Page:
The results described here uncovered a new role for ERK signaling in GABA release, plasticity and learning. We also show that disruption of this mechanism accounts for the learning deficits associated with NF1. Our results demonstrate that the learning deficits in a mouse model of Neurofibromatosis type I are caused by increased hippocampal GABA-release which dampens hippocampal synaptic plasticity and consequently leads to hippocampal-dependent learning deficits. Importantly, we also showed that spatial learning triggers a lasting increase in GABA release, and demonstrate that neurofibromin modulates ERK-dependent phosphorylation of synapsin I and that this is critical for GABA release, LTP and learning. Thus, our findings suggest that the mechanisms uncovered in our NF1 studies are of general importance for learning and memory, and not just specific to the pathology of NF1.
A key finding reported here is that neurofibromin in inhibitory neurons regulates ERK dependent phosphorylation of synapsin I and consequently GABA release. First, we reported that Nf1+/−
mice, as well as mice with either an Nf1
deletion in inhibitory neurons (Nf1Dlx5/6+/−
) or in inhibitory and excitatory neurons (Nf1Syn I+/−
), showed increased frequency of mIPSCs a traditional marker of pre-synaptic effects, without changes in either mIPSC amplitude, rise time or decay constant, three common electrophysiological tags of post-synaptic changes in neurotransmission. In contrast, deletion of Nf1
in excitatory neurons (Nf1αCaMKII+/−
) or astrocytes (Nf1GFAP+/−
did not affect mIPSCs. These results indicate that neurofibromin has a critical role in GABA release. Second, two different MEK inhibitors rescued the increase in mIPSC frequency observed in Nf1+/−
mice, implicating the Ras/MEK/ERK signaling pathway in GABA release. In addition, we showed that MEK inhibition, although less effectively, also affected mIPSC frequency in controls, indicating that these effects are not specific to Nf1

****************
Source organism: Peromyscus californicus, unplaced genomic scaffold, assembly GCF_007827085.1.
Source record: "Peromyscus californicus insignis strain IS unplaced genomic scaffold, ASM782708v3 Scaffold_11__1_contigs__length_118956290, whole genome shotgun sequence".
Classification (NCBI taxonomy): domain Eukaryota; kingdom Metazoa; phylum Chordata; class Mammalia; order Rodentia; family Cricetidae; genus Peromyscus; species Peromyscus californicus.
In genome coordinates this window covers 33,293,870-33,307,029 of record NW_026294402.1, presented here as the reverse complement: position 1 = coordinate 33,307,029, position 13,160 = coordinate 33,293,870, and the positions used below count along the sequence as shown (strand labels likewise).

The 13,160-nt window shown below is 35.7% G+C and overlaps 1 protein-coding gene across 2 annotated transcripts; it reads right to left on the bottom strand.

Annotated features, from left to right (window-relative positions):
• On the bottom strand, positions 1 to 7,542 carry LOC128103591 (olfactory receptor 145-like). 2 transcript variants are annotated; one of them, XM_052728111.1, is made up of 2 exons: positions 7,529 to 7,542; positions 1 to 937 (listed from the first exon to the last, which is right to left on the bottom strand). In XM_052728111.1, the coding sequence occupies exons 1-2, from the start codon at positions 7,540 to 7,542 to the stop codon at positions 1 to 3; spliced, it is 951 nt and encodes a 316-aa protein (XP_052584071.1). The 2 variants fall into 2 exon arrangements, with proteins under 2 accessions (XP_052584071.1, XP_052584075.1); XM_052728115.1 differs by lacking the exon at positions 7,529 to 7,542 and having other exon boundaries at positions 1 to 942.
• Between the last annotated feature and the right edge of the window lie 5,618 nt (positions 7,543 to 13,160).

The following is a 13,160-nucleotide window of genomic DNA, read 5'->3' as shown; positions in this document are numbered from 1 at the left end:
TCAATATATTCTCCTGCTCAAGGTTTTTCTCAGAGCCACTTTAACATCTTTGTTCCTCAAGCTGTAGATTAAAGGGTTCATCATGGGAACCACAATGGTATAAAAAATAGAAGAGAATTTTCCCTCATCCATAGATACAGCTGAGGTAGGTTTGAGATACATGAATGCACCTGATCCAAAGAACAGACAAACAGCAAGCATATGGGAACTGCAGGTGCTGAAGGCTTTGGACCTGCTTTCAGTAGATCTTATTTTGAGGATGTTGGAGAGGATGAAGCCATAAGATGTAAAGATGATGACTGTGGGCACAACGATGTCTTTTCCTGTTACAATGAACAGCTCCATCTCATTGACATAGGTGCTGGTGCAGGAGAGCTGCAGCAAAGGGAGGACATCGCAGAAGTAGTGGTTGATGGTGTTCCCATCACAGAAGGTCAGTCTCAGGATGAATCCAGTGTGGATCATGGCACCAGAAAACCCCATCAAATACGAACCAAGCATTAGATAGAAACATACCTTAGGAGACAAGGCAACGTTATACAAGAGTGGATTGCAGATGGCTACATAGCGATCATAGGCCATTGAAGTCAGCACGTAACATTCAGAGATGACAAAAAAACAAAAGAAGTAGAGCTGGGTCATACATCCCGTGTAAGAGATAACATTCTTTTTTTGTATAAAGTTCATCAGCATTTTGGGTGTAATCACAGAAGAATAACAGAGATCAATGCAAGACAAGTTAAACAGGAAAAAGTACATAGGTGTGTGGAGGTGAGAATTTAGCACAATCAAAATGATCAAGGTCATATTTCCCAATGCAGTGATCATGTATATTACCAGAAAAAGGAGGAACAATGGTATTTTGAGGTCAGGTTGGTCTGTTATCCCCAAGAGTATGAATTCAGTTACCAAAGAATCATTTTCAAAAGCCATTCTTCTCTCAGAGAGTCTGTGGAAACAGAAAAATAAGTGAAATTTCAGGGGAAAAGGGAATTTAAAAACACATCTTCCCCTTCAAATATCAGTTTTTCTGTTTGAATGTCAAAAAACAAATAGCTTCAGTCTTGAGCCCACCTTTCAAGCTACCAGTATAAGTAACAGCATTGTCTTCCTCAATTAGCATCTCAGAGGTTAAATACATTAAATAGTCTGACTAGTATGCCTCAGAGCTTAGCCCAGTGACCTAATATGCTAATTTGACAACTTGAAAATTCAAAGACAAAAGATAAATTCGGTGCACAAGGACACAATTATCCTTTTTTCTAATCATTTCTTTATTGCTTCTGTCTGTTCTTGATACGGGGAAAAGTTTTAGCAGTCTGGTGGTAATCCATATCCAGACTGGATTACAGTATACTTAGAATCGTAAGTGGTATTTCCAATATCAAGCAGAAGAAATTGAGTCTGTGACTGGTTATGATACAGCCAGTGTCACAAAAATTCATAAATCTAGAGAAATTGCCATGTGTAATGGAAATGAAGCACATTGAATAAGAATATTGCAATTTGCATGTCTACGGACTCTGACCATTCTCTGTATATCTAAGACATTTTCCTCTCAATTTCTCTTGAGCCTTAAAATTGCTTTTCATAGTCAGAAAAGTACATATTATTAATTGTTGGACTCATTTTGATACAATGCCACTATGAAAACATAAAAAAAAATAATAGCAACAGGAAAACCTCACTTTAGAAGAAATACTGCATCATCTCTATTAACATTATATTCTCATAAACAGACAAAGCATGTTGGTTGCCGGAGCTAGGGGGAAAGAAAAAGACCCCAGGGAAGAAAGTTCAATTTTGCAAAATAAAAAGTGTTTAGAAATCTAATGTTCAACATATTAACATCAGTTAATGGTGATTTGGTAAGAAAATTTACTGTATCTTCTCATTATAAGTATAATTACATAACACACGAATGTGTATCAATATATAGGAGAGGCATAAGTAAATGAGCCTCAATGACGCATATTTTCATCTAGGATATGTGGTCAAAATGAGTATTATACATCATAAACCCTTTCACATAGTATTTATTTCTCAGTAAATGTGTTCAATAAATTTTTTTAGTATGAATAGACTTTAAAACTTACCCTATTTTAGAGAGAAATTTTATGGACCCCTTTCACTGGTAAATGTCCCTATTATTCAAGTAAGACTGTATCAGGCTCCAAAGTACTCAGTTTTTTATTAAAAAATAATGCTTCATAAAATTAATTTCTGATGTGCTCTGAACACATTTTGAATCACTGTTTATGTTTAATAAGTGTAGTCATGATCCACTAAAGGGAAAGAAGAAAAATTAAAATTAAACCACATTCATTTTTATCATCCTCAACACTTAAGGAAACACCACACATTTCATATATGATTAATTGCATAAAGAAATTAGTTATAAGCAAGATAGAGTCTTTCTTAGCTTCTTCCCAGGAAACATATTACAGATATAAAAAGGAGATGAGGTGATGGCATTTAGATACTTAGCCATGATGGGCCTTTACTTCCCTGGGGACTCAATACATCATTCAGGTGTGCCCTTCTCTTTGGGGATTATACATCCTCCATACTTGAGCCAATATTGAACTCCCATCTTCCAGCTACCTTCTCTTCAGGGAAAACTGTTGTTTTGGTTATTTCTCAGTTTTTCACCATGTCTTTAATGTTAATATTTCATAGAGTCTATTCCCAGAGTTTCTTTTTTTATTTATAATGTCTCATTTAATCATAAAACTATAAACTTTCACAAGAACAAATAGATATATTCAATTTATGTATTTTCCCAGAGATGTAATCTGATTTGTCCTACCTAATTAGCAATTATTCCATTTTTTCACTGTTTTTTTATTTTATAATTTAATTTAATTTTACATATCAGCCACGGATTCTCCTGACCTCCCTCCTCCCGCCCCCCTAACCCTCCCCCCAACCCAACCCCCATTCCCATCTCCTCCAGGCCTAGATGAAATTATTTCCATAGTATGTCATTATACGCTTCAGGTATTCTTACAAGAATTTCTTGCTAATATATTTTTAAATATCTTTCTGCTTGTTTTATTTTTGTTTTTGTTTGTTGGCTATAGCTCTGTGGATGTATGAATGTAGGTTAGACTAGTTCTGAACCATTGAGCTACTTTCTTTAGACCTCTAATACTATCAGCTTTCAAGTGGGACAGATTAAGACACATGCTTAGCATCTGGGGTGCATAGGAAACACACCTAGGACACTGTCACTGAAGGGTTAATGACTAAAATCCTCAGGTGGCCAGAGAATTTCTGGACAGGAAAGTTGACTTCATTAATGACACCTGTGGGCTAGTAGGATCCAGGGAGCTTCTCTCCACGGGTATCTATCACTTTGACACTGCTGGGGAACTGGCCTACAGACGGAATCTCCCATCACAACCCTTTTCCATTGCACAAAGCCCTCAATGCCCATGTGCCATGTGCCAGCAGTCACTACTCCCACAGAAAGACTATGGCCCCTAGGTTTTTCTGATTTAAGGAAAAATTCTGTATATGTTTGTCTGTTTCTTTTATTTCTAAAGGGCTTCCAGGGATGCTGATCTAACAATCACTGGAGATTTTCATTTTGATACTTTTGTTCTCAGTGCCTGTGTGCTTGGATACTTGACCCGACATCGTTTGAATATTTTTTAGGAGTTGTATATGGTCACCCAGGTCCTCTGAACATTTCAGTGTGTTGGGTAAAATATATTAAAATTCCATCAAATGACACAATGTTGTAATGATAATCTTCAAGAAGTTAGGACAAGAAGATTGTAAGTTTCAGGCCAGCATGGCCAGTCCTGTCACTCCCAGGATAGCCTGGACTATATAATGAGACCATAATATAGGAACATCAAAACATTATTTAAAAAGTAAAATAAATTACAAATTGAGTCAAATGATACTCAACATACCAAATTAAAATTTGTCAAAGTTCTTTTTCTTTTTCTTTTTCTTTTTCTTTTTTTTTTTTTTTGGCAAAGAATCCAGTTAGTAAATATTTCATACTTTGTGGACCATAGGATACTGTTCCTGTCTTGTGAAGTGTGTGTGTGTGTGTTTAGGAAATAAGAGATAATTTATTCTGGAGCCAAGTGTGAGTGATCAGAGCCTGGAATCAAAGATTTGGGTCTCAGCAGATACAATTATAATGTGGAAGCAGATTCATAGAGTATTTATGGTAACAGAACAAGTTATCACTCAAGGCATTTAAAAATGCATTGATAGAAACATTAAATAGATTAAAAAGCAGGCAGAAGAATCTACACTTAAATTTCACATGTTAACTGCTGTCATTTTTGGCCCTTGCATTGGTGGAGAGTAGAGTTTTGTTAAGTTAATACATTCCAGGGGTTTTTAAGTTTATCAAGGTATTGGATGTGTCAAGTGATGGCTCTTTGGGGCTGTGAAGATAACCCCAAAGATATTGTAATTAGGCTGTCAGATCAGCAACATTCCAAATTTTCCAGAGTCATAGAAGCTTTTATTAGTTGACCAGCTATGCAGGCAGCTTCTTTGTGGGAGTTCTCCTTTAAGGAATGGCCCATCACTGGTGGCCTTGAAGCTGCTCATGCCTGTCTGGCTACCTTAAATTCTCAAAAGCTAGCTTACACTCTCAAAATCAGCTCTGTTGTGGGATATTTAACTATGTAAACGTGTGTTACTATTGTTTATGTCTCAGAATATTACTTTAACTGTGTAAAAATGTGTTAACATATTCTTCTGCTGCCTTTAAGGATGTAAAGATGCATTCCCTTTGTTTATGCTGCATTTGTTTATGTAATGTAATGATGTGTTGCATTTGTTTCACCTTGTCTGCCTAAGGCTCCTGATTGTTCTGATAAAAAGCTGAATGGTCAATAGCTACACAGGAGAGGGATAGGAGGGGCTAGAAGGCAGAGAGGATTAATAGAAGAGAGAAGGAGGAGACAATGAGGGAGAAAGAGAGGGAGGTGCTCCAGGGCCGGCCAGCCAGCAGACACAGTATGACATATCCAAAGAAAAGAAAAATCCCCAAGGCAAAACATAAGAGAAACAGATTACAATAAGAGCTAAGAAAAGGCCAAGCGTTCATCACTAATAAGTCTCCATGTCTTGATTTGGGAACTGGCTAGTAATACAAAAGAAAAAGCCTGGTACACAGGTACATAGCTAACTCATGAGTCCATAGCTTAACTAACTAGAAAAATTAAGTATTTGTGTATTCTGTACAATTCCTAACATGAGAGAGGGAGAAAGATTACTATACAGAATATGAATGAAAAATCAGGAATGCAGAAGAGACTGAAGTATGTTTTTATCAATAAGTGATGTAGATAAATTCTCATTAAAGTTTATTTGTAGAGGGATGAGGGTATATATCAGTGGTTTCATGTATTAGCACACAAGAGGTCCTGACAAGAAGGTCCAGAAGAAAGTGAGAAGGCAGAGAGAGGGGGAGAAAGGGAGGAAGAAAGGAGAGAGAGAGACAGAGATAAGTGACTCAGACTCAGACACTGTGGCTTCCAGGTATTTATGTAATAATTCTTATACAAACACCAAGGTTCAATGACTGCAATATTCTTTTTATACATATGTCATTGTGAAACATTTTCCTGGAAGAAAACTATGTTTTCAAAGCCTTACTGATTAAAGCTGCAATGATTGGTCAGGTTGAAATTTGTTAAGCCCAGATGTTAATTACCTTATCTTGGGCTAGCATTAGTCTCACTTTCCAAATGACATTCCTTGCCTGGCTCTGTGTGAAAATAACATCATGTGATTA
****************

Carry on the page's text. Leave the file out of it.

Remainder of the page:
mutants. However, importantly, the Nf1+/−
mutation did not affect mEPSCs, indicating that neurofibromin does not modulate ERK’s role in hippocampal glutamatergic release(Kushner et al., 2005
). Previous work had indicated that the ERK signaling pathway modulates learning by regulating post-synaptic LTP mechanisms(Sweatt, 2004
). Our results are not in contradiction with these earlier findings, and instead they suggest that other GAPs (Bernards and Settleman, 2004
), control ERK signaling in excitatory neurons during learning.
How does neurofibromin/ERK signaling modulate GABA release? Previous reports implicated ERK signaling in synapsin I phosphorylation, vesicle docking and glutamate release under conditions of high stimulation frequency. Consistent with previous models of synapsin I function in excitatory neurons (Chi et al., 2003
), our findings suggest that the higher ERK activation found in inhibitory neurons leads to higher levels of synapsin I phosphorylation and therefore to greater GABA release. We show that behavioral training known to engage the hippocampus(Frankland et al., 1998
; Kim and Fanselow, 1992
) results in more robust hippocampal ERK phosphorylation and ERK-dependent phosphorylation of synapsin I in Nf1
mice, including those with the mutation restricted to inhibitory neurons (Nf1Dlx5/6+/−
). Since the deletion in Nf1Dlx5/6+/−
is restricted to inhibitory neurons, we can attribute the increase in ERK and synapsin I phosphorylation to processes in these cells. Additionally, we showed that deletion of the Nf1